My Rags and Riches Life - By a Queen of the Silent Movie

Forgotten in Benfleet . . . an old-time star tells her story - Report by Denise Shaw

Part of the original article in the Evening Echo.
Evening Echo 29th September 1971
The silent beauty . . . Lucia as she was when films began, complete with her long dark locks.
Evening Echo 29th September 1971
Surrounded by memories of the golden days of silent films . . . movie star Lucia Boston. Once, as Kitty Lee, the world was her stage. Now she stays in this tiny room at her house in Benfleet.
Evening Echo 29th September 1971. With permission of Echo Newspapers Ltd
Lucia Boston reviews her cuttings.
With permission of Echo Newspapers Ltd
Film Studios: Great interest is being taken in the Carter Boston Film Studios, Clarence Road, Benfleet. Inset are Mr Carter, Miss Kitty Lee, the "star," and Mr Boston.
The Southend Times 19th October 1928

This article was in the Evening Echo for Wednesday 29th September 1971 on page 8 and was an interview by Denise Shaw. There are names mentioned in it to whom we would like to talk, to see if they can add anything: Denise Shaw obviously and Les Cullen. Any information would be welcome. I apologise for the poor quality of the pictures. I am trying to get better copies.

In a tiny room cluttered with mementoes of the era of the silent films a little old lady lives out the autumn of her life. For years, 83 year old Lucia Mary Boston has shut herself up in this room of nostalgia. Few of the neighbours in bustling Benfleet knew very much about her. They smiled, nodded out of politeness and left her to her memories. And they might be forgiven for never knowing that Lucia was once a star. A queen of the silent films. A siren who made her leading men want to die for her.

In her 83 years Lucia has lived a rags and riches life. As Kitty Lee she glided across the silent screen, had offers to go to Hollywood and was asked to be understudy to movie queen Mary Pickford. As Lucia Boston she once had to sell for £14 the waist-length dark locks which made her famous.

I met Lucia on a trip back into the past to her house in Clarence Road. The room where she spends most of her time is cluttered with clips of her films and stocked with old scenery and props. She even has the sound effects machine her husband used in one of his bioscopes.

Here she told me of the days when she was a star and when her husband’s film studios stood on the site of her house. And here she remembered the hard times . . . and those long dark curls.

The good old days for Lucia were between 1919 and 1929 when Charlie Chaplin and Harold Lloyd were legends, and the pianists in the silent cinemas were maestros of drama. It was in this era that Lucia met Mary Pickford.

“It was at a London hotel that I saw her,” she recalls. “I had the chance to go to Hollywood as her understudy.”

But Lucia’s husband, Albert, was struggling to get his film studios going. Happily she told him of her big chance. Sadly he told her that without her he would be finished.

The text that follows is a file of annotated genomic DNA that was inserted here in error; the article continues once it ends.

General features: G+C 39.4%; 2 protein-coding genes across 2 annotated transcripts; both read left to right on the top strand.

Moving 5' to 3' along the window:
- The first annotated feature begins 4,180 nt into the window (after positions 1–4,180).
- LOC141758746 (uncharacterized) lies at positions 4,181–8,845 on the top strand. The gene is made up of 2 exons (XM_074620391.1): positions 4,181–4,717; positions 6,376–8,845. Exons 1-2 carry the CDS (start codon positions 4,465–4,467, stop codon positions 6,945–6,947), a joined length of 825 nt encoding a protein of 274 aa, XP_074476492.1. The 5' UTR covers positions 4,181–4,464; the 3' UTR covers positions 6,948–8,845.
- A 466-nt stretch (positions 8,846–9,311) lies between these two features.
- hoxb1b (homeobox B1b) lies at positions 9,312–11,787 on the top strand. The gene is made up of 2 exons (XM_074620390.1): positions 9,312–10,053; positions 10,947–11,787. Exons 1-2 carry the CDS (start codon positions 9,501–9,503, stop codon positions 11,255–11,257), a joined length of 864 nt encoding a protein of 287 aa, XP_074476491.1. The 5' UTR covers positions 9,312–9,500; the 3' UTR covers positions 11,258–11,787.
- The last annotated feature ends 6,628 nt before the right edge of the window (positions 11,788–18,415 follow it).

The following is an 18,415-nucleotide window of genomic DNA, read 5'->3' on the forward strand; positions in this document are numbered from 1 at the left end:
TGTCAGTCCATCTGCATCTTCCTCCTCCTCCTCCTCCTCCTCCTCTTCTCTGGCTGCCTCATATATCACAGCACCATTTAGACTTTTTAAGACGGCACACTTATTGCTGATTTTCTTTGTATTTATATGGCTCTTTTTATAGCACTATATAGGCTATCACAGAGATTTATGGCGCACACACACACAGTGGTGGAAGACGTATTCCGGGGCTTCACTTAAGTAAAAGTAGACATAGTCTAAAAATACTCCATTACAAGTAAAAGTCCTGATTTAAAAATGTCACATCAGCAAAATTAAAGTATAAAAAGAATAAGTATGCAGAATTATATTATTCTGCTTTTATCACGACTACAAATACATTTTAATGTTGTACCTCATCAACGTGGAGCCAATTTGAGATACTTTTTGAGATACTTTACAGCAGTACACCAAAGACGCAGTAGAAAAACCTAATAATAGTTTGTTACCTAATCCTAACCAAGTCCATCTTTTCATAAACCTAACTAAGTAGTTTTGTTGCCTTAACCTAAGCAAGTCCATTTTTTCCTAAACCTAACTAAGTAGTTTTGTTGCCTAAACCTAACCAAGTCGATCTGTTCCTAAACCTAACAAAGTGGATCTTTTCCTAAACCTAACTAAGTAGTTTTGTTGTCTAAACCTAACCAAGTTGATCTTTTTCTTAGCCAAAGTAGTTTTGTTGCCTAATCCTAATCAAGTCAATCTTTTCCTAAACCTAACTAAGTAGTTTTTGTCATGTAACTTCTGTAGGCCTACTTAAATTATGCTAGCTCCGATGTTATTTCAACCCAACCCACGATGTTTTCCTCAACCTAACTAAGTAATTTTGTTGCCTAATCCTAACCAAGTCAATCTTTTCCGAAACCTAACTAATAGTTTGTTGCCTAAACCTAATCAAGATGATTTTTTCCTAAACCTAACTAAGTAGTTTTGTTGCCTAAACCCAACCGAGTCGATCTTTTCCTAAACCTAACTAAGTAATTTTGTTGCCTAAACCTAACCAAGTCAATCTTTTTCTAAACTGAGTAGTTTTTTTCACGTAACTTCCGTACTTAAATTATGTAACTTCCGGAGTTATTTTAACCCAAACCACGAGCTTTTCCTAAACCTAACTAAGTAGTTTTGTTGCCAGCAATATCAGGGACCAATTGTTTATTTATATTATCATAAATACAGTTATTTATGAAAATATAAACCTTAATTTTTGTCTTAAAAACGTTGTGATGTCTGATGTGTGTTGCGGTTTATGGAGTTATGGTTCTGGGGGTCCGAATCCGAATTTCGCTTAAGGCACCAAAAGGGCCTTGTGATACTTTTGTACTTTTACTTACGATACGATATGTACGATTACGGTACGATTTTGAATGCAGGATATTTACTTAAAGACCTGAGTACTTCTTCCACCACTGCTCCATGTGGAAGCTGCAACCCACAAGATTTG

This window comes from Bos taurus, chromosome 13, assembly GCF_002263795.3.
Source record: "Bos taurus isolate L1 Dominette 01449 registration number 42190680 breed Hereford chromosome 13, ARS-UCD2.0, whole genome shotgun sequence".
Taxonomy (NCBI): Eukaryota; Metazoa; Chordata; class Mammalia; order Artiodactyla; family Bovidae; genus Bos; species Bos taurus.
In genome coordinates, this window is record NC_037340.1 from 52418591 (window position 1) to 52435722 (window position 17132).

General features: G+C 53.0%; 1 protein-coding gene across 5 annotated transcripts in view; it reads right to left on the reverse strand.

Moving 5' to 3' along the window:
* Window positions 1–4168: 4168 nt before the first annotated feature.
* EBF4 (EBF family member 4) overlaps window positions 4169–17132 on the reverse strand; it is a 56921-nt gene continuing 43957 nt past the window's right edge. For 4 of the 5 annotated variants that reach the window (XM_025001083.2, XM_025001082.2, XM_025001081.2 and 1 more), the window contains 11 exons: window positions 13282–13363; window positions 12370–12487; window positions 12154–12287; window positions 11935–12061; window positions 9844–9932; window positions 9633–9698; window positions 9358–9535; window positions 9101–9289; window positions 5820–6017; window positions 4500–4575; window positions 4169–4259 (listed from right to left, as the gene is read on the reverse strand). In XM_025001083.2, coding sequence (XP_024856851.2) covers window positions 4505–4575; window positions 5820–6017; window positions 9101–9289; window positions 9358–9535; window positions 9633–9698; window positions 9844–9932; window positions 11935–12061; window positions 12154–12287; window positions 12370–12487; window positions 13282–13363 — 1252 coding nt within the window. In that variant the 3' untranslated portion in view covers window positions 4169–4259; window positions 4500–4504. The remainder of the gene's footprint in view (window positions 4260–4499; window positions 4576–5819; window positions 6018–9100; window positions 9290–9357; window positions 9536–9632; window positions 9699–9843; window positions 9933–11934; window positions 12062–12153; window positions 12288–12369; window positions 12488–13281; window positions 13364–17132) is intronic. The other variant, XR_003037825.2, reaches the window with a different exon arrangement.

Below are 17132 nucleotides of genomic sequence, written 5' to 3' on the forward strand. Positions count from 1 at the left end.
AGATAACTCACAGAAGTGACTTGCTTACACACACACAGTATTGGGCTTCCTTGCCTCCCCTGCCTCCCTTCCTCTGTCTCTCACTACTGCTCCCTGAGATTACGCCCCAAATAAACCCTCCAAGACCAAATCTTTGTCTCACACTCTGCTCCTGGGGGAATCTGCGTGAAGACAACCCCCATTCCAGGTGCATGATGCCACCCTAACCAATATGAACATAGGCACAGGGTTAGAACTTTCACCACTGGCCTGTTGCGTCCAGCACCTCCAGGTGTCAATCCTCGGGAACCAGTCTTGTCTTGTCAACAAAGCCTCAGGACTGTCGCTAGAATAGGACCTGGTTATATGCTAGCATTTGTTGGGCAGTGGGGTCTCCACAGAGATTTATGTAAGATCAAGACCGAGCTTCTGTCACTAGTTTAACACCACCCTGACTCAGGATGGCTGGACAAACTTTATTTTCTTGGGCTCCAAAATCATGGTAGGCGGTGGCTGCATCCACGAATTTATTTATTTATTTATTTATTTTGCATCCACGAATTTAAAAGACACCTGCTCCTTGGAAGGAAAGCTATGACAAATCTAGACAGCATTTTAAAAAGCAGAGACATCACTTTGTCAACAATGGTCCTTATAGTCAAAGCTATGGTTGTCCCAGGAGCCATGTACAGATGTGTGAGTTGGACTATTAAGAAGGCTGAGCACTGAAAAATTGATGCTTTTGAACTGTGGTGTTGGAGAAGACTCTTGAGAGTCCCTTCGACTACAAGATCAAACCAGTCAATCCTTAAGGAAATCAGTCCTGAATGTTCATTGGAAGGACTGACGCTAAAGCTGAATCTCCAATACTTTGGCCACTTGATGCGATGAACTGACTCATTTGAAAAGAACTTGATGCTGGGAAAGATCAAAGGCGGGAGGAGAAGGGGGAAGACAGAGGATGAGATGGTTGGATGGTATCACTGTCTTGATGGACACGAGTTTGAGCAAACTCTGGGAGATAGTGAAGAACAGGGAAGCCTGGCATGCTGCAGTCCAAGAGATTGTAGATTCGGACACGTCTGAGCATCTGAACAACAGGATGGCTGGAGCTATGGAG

Lucia stayed and became the backbone of her husband’s studios at Benfleet. She starred in her husband’s two-reel silents and also made the scenery and comforted temperamental actresses. Early film fans saw her in films like East Lynne and Dante’s Inferno, both made at Benfleet.

But Hollywood was already making its impact on the film world. They had the famous names and the money. Albert Boston’s film studios began to feel the pinch.

“We just couldn’t compete,”  said Lucia.

“Then the council closed the studios because they wanted the land for housing.”

Those golden days of silent stardom were ending for Lucia.

She told me: “We didn’t bother to start up anywhere else.”

The couple fell on hard times. And it was then that she sold her long hair.

“I was sorry to see it go,” she said.

“The studios closed and we fell on hard times . . . I sold my long curls for £14.”

Albert came to terms with the end of his film life. He switched to building and built the 12 houses on the site of the studio. Kitty still owns two of them.

Then Albert began to lose his sight. Kitty put aside here memories and spent 25 years running his accounts and looking after him.

She said: “I never left the house for those years. After my husband died I went out for the first time and the traffic scared me.”

She moved into the room that became her life. And there she would have stayed undiscovered, had it not been for Les Cullen, manager of the Cliffs Pavilion. He was involved with trying to organise a regional film theatre in Southend and someone recalled the old studios at Benfleet. The search ended when they found Lucia, widow of pioneer film maker Albert Boston.

Many of the priceless archives she had kept locked up in her room went to the British Film Institute. But some of the mementoes of those golden years, she wouldn’t let go. Like two letters from Mary Pickford.

Flash back . . . to the days when Benfleet tried to rival Hollywood.

The picture of the house shows the Carter Boston Film studios, where Lucia made some of her films under the name of Kitty Lee.

On this site today stand 12 houses, including Kitty’s. And in one room she keeps memories of the Golden days.

Note: Evening Echo photos added 22 December 2014.

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  • Hi Adam,

    The twelve houses do exist and are numbers 23 to 45 Clarence Road.

    The films are unlikely to exist. I cannot find them in any catalogue. However if they did exist they would be on nitrate stock which is highly inflammable and very expensive to convert. I do however live in hope that there is another record of their existence but the hope is very slight.

    By Phil Coley (11/03/2013)
  • This is amazing I’d love to know which 12 houses are on this site now as they must have in the deeds the name Boston Carter and do the films still exist?

    By Adam Poulton (07/03/2013)

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